Don’t Misunderstand St. Francis

Pope Francis Friday morning in Assisi on the Feast of St. Francis of Assisi touched upon the common misunderstanding of the radically holy man: That “Peace was flowing” in some kind of sing-songy way in his life. Whoa, it runs so much deeper, as Pope Francis talked about this morning.

During a Good Friday homily, Dominican Fr. Thomas Joseph White, O.P., beautifully described how St. Francis was wounded by the Cross of Christ:

Francis was radical. The word has a Latin origin: radix: it means that which pertains to the root. This saint was affected to the root of his being, by the mystery we celebrate today, the mystery of the Cross. After his conversion, Francis lived in barns, with mud floors. He forced himself to care for lepers. He disdained honors, and fled the order that he founded twice, to avoid being made the superior. When he was tempted he threw his body onto thorn bushes or into cold lakes. When he preached, to make a fool of himself, he would sing in broken French, in public places. He caused Popes and Cardinals who heard him preach to cry with compunction. He ordered his own friars to lead him by a rope through public places, deriding him and putting ashes on his head, to humiliate himself. The last homily of his life was given to the nuns of his order. When they asked him somewhat spontaneously to preach, he recited Psalm 51, after which he sat on the ground and poured ashes on his own head. A sign of repentance. That was his final word to the world. What was going on with this man? Was he mentally unbalanced, as his own father thought, or was he passive aggressively seeking spiritual power, as some bishops at the time feared? Was he simply trying harder than the rest of us, a kind of Pelagian moral hero? No, it was none of these. Francis of Assisi was a weak person like the rest of us, but he was wounded by the Cross at the core of his being. What St. Francis discovered was that the love of Christ crucified was his only real riches, and he became fanatical to let nothing of his own weakness separate him from the pearl of great price. And so he made of himself a fool in the eyes of the world, to teach us all the wisdom of the Gospel. That the love of the sacred heart alone suffices, and that this love alone fulfills.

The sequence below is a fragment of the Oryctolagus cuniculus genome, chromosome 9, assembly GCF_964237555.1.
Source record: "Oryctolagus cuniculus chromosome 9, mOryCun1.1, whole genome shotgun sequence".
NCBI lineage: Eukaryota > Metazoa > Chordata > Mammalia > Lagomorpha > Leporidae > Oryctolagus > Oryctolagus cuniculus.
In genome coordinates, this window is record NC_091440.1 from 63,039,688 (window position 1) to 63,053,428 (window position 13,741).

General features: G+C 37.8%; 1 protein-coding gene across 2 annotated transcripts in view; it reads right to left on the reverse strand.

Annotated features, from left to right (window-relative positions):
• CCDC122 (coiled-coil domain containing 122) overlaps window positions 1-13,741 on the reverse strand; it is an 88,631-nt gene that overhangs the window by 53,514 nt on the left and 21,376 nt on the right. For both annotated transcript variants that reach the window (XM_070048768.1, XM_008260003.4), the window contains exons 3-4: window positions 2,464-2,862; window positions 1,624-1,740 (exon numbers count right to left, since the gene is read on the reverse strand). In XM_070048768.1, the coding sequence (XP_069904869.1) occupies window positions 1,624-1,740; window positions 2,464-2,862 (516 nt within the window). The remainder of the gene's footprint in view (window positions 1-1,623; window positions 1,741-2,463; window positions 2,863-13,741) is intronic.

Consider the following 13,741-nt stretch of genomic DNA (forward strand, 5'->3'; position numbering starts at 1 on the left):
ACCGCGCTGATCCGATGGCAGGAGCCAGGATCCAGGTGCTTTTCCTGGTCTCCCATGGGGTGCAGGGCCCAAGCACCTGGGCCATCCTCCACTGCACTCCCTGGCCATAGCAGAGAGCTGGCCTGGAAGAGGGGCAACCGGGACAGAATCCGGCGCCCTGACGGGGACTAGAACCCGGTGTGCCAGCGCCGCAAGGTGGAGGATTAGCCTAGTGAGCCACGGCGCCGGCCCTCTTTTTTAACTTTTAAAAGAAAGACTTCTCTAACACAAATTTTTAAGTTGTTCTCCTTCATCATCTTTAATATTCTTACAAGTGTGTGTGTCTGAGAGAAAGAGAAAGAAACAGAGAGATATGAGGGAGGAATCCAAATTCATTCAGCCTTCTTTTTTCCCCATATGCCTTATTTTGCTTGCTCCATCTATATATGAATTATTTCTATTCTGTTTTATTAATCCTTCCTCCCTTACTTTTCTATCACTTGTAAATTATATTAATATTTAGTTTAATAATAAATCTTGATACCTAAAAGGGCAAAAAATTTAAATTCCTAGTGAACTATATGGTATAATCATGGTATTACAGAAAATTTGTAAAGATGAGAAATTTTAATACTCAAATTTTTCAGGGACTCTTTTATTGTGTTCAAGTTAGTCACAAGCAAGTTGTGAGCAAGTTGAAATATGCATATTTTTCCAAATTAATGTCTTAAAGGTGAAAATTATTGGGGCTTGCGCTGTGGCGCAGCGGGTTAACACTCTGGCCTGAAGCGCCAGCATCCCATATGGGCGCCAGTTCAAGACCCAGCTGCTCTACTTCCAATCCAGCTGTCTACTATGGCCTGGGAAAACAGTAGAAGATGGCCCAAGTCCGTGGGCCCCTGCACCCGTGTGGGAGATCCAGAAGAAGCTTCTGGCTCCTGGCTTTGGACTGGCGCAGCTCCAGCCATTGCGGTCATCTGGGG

St. Francis, pray for us, that we may live by Trinitarian love alone. That we may be wounded by the Cross and live in this reality.

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